When my sweet tooth acts up, I scour my pantry for ingredients to make the perfect dessert. As a home cook, getting creative with what I have on hand comes naturally — but I admit I’ve resorted to ice cream more than a few times. While I love a good sundae, I often crave a warm dessert — especially in the fall. That’s why I was excited to try a cherry pineapple dump cake recipe that’s supposed to take less than five minutes to prepare. Here’s how it went.
Why do they call it dump cake?
Dump cake is named quite literally: Most recipes call for dumping canned fruit filling, cake mix, and butter into a baking pan. From there, the mixture is baked until it’s golden brown and bubbling. The origins of this simple (and practically fool-proof) dessert can be traced back 40 years. “The earliest reference Food Timeline researchers have found to the dish known as dump cake … is from a Duncan Hines holiday baking brochure published in 1980,” Denise O’Toole Kelly wrote in her Daytona Beach News-Journal column Everybody Eats.
A dessert that requires no measuring, mixing bowls, or dirtying up whisks? That’s a sure-fire way to win me over.
How do you make a dump cake?
There are many versions of dump cake online that use various types of canned fruit and boxed cake mix. The Pioneer Woman’s recipe for cherry pineapple dump cake requires just four ingredients — and you can swap white cake mix for yellow or chocolate if you want a unique twist.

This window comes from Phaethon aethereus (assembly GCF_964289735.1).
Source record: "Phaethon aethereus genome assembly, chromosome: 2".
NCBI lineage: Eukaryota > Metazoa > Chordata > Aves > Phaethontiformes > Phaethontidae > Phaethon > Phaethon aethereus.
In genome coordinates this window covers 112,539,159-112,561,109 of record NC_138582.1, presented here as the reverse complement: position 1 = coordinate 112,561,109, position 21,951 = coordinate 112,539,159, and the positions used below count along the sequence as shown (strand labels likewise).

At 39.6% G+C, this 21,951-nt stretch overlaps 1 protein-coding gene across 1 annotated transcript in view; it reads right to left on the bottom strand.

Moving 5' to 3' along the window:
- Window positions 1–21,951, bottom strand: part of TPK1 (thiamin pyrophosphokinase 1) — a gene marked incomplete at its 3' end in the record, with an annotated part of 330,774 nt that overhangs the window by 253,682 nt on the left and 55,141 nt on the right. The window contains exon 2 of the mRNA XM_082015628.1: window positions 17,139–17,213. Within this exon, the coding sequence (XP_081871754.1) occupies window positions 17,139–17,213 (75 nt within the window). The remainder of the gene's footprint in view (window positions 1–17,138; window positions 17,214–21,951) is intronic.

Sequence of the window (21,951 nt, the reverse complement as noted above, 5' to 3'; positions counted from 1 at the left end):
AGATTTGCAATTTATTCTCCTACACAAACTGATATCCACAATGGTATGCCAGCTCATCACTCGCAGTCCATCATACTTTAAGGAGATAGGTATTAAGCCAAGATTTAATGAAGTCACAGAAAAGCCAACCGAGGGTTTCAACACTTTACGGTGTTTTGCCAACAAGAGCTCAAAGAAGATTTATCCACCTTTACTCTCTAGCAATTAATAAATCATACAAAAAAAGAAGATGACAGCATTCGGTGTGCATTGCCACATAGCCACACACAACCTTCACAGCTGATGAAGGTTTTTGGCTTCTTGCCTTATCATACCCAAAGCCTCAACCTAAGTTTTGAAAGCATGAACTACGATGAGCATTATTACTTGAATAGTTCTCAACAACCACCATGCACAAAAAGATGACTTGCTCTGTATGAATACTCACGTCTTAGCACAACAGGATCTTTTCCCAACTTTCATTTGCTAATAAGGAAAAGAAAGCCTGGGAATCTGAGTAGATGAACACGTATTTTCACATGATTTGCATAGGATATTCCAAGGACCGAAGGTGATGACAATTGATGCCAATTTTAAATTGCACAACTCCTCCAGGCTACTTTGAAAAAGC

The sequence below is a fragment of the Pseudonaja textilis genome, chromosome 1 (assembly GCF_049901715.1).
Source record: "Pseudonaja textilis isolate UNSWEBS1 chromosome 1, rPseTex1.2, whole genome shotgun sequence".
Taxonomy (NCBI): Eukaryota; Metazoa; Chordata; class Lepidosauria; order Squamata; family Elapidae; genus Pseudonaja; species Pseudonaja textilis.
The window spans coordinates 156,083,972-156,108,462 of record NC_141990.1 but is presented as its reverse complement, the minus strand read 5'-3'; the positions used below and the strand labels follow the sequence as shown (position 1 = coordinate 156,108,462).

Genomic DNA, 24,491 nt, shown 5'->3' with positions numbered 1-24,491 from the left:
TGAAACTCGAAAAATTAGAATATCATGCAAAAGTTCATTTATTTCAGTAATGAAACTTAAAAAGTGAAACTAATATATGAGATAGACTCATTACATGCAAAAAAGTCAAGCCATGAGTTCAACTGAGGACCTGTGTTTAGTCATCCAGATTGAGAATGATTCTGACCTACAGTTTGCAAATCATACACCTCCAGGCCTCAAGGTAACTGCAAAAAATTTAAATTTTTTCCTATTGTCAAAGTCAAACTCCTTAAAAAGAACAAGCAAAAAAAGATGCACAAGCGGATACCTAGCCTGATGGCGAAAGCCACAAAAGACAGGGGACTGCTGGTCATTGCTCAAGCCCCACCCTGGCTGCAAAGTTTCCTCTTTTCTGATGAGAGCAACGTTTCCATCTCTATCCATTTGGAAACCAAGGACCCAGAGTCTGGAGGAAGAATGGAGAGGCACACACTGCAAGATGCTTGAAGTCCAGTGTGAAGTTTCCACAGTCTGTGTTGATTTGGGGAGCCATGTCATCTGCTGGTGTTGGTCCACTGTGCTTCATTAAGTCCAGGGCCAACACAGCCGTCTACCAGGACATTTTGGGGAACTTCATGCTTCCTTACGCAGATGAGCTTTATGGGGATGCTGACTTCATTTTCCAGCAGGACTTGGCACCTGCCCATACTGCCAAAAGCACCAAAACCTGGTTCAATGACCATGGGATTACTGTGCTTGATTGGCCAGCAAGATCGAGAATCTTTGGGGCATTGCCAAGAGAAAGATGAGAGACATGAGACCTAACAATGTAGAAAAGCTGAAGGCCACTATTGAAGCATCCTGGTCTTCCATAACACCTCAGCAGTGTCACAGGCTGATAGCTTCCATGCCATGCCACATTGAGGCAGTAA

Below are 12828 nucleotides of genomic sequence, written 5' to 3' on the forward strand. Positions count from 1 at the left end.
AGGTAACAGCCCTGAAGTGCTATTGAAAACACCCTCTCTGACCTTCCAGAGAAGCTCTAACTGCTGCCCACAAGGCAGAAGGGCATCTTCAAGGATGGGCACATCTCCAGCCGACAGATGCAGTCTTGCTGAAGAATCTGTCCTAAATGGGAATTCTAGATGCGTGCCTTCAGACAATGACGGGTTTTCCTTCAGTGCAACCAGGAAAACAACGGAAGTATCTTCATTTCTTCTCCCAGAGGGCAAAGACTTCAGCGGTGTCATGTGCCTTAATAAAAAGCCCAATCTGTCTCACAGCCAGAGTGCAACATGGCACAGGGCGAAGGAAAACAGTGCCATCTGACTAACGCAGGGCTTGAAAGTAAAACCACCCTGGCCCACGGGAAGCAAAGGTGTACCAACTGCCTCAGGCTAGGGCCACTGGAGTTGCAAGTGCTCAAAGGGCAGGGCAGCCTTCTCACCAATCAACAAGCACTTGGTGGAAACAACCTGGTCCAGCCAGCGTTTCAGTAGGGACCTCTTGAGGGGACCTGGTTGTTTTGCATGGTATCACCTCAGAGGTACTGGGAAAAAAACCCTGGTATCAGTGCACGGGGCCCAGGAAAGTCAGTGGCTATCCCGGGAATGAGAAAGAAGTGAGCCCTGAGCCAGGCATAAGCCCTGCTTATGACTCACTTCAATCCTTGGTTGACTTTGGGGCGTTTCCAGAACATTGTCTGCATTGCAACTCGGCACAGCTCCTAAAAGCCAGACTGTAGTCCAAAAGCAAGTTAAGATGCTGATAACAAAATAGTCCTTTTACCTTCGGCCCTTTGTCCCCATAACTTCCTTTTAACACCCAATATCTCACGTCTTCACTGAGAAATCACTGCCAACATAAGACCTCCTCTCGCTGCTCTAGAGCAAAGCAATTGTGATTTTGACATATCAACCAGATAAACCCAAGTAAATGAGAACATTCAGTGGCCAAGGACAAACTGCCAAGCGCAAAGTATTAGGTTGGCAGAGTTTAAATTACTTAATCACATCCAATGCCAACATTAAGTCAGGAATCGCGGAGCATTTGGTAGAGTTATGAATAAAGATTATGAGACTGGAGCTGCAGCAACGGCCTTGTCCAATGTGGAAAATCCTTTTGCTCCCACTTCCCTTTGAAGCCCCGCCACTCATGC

- One (21 ounce) can cherry pie filling
- One (15 ounce) can crushed pineapple
- One (18 ounce) box white cake mix
- 1 ½ sticks unsalted butter
- Preheat oven to 350 degrees Fahrenheit.
- Dump cherry pie filling and crushed pineapple into 9-by-13-inch baking dish. Stir together.
- Sprinkle cake mix over top of fruit. Slice butter into 12 tablespoons and distribute evenly over surface of cake mix.
- Bake until top is brown and bubbly, 45 minutes to one hour. Serve with whipped cream.
My Experience Making This Recipe
I’ll get right to it: The dump cake was fantastic! The cherry pie filling did a lot of heavy lifting, adding sweetness and pieces of fruit to the cake. By contrast, the crushed pineapple ensured that the dessert wasn’t too sweet by providing it with a hint of acidity. I used yellow cake mix for the topping, which gave the dessert a vanilla flavor. The recipe was so easy, I know it’ll become a weekly go-to of mine.